People with irritable bowel syndrome (IBS) can use certain strategies to manage symptoms of IBS. These include dietary changes, physical activity, psychological interventions, and more.

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Coping with IBS can be challenging, but certain strategies can help people deal with the associated symptoms.

IBS is a common and chronic gastrointestinal (GI) disorder that affects about 12% of people in the United States. The condition is twice as likely to occur in females than in males. People younger than 50 years of age are more likely to develop IBS than people older than 50 years.

As a functional GI disorder, IBS causes abdominal discomfort, gas, and changes in the patterns of bowel movements, as well as diarrhea, constipation, or both. Some people may refer to IBS as a disorder of the gut-brain interaction, which means that it is related to problems with how the brain and gut interact.

This dysfunction can cause the gut to become increasingly sensitive and make the bowel muscles contract. The increased sensitivity can cause feelings of abdominal pain and bloating, while the muscle contractions can cause diarrhea, constipation, or both.

With IBS, a person experiences uncomfortable symptoms without any visible signs of damage to the digestive tract.

The cause of IBS is largely unknown, which hampers the development of effective treatments.

However, experts have identified some risk factors that may play a role in causing it. These include:

Doctors commonly treat IBS by recommending dietary changes alongside other lifestyle adjustments, medications, probiotics, and mental health therapy.

Keep reading to learn more about the treatment options that can help people cope with and reduce IBS symptoms.

Foods are a commonly reported trigger of uncomfortable IBS symptoms. Identifying foods that are potentially responsible for causing symptoms and making simple dietary changes may help provide relief from IBS symptoms.

Keeping a food diary for a few weeks can help a person who has IBS identify foods that either improve or exacerbate their symptoms. When keeping a food diary, a person should track the foods they eat, the symptoms they have, and other factors that may contribute to symptoms, such as sleep issues and stress.

The International Foundation for Gastrointestinal Disorders (IFFGD) has developed a symptom diary that can help people with IBS determine the best treatment options available to them.

The IFFGD highlights insoluble fiber, chocolate, caffeine, and nuts as foods that are likely to cause IBS problems.

A doctor may also recommend that a person with IBS avoid foods that contain gluten, a protein in wheat, barley, and rye. Most pasta, grains, cereals, bread, and processed foods contain gluten.

Some people who have IBS have increased symptoms after eating gluten despite not having celiac disease. This is called gluten intolerance.

If a person with IBS suspects that a certain food is triggering their IBS symptoms, the IFFGD recommends removing it from their diet for at least 12 weeks. If more than one food is triggering symptoms, the person should cut each food out one at a time so that it is easier to determine which is causing the symptoms.

A person may need to change their diet for several weeks to notice improvements in their symptoms. Some people with IBS may benefit from speaking with a dietitian.


Fiber makes stool soft and easier to pass, so increasing fiber intake may help improve symptoms of constipation resulting from IBS.

There are two types of fiber: soluble and insoluble. Soluble fiber is in beans, fruit, barley, and psyllium, whereas people can get insoluble fiber by including whole grain foods and vegetables in their diet.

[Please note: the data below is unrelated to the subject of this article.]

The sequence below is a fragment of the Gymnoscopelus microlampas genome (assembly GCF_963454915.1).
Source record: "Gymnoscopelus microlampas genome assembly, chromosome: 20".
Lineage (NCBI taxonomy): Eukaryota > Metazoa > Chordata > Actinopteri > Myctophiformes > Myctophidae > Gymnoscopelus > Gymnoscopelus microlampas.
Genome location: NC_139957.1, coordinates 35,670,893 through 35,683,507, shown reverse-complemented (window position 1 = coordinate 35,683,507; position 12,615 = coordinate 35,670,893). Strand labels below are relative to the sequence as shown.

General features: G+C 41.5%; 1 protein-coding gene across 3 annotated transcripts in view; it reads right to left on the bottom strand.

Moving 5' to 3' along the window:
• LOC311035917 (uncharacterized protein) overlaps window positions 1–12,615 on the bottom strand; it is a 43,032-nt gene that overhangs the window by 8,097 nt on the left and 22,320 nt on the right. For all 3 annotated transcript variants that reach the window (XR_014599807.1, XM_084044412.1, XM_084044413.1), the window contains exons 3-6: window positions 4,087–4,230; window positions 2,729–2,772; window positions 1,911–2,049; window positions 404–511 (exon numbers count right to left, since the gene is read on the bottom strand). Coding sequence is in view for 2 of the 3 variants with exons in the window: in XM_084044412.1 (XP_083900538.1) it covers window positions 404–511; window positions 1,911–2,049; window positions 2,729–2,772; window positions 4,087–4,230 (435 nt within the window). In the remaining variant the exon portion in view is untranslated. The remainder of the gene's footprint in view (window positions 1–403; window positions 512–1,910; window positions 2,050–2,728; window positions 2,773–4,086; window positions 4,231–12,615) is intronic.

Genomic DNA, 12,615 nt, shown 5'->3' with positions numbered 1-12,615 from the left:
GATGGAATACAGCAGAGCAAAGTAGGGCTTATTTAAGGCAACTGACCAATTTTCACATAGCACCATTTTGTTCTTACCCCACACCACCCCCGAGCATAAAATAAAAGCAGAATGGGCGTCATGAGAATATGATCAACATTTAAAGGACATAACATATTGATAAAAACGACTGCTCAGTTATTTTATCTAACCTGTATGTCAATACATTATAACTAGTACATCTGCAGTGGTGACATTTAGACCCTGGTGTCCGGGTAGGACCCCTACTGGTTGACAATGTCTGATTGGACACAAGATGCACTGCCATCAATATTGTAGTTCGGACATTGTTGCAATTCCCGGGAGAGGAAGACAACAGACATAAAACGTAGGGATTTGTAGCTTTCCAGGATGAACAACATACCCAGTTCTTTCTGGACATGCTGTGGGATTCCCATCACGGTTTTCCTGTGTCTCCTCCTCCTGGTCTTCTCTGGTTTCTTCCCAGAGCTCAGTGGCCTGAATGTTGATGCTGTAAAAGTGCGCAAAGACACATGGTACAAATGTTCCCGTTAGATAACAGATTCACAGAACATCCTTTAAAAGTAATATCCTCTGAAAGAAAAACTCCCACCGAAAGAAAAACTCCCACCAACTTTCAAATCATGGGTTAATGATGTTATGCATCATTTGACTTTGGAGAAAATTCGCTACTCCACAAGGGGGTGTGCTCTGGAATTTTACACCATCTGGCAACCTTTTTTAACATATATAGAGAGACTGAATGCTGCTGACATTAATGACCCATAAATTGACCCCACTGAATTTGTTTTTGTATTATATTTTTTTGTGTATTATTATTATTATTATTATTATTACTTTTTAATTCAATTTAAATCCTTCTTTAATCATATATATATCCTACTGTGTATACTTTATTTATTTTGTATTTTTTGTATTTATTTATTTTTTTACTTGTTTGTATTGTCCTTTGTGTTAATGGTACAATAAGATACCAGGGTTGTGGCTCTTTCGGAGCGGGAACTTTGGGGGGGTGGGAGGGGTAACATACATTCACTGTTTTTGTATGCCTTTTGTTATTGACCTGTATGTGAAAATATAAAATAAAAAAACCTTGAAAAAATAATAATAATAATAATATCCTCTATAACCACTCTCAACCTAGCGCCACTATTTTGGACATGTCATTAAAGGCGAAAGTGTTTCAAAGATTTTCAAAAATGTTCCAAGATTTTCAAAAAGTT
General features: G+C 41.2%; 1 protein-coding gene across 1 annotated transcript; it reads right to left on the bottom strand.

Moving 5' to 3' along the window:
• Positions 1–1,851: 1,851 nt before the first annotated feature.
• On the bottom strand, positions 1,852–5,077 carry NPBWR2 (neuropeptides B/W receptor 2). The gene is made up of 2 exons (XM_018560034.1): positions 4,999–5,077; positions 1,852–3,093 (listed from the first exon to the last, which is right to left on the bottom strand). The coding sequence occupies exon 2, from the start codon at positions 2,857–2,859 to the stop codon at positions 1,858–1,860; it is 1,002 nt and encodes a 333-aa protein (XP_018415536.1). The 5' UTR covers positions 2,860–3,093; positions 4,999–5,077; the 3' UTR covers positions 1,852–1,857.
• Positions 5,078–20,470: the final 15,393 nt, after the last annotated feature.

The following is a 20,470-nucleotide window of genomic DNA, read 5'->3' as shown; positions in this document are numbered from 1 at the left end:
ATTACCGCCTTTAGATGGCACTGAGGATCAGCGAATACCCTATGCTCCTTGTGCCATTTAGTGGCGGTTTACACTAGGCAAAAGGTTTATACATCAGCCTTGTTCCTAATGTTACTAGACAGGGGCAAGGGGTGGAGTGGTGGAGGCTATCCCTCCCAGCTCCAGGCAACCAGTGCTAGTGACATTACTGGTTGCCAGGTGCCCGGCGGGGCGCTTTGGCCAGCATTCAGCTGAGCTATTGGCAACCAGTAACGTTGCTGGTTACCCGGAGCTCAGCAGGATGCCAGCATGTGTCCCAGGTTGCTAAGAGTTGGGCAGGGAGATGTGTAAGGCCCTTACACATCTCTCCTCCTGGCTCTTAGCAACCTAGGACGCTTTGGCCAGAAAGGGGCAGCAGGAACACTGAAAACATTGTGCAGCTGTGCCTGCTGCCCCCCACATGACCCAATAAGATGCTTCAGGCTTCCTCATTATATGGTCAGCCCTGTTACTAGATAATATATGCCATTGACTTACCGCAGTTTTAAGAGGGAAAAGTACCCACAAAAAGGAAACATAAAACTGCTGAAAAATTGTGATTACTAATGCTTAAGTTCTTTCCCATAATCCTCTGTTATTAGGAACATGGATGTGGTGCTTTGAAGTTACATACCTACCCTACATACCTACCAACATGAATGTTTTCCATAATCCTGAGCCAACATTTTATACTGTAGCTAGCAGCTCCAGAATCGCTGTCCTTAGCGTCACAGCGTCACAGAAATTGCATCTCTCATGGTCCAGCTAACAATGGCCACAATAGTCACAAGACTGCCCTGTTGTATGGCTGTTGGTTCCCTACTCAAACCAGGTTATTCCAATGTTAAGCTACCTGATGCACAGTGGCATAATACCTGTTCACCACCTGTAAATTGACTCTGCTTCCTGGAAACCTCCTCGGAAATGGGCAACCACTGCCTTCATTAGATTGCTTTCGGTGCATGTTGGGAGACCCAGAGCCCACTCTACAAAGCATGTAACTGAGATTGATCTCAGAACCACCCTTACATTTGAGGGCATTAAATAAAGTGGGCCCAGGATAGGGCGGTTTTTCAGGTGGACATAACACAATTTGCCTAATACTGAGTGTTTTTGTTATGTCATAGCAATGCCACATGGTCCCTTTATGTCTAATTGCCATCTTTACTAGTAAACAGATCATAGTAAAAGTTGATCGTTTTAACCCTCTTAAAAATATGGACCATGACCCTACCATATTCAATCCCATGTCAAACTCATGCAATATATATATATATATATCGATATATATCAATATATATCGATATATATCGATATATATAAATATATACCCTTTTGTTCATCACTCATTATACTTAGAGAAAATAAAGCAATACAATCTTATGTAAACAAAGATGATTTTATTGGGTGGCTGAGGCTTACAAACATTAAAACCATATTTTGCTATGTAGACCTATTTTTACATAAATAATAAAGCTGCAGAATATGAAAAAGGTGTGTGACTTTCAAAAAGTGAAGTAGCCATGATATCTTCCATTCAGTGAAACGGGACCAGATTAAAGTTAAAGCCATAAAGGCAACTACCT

Experts believe that soluble fiber is more helpful than insoluble fiber in relieving IBS symptoms. The Dietary Guidelines for Americans recommend that adults consume 22–34 grams (g) of fiber each day.

When adding more fiber to their diet, a person should slowly increase the amount by 2–3 g per day. Adding too much fiber to the diet in one go can cause gas and bloating, potentially resulting in even more abdominal discomfort.

Low FODMAP diet

A special diet called the low FODMAP diet may help reduce symptoms of IBS. FODMAP stands for fermentable oligosaccharides, disaccharides, monosaccharides, and polyols. These are all carbohydrates that the small intestine absorbs poorly. There are five groups of FODMAPs:

  • fructans, which are in wheat, rye, onion, broccoli, and garlic
  • galacto-oligosaccharides, which people get from chickpeas, lentils, soy products, and kidney beans
  • lactose, which is in cow milk, ice cream, yogurt, and cottage cheese
  • excess fructose, such as in apples, mangoes, pears, watermelon, and honey
  • polyols, which nectarines, peaches, plums, cauliflower, and mushrooms contain

Researchers suggest that FODMAPs increase water in the small intestine, which may contribute to the loose stools and diarrhea that can occur in IBS.

Moreover, FODMAPs pass into the large intestine, where billions of bacteria ferment them, resulting in gas, abdominal pain, and bloating. Reducing FODMAP intake may improve these symptoms.

Although just one or two FODMAPs may trigger symptoms in some people, all five can be problematic for others. A person should only restrict foods that contribute to IBS symptoms.

A doctor may suggest that a person with IBS try a low FODMAP diet for a few weeks to see whether it helps relieve their symptoms.

A doctor or dietitian can help an individual eliminate high FODMAP foods and then slowly reintroduce them to find an acceptable level of tolerance.

Increasing physical activity levels may provide some relief from IBS. Exercise helps stimulate contractions of the intestines and reduce stress, which may lessen some IBS symptoms.

A 2018 review of 14 randomized controlled trials concluded that exercise is a potentially effective treatment for people with IBS. However, it was not possible to draw any firm conclusions because of methodical issues. More studies are necessary before researchers fully understand the effects of exercise on IBS.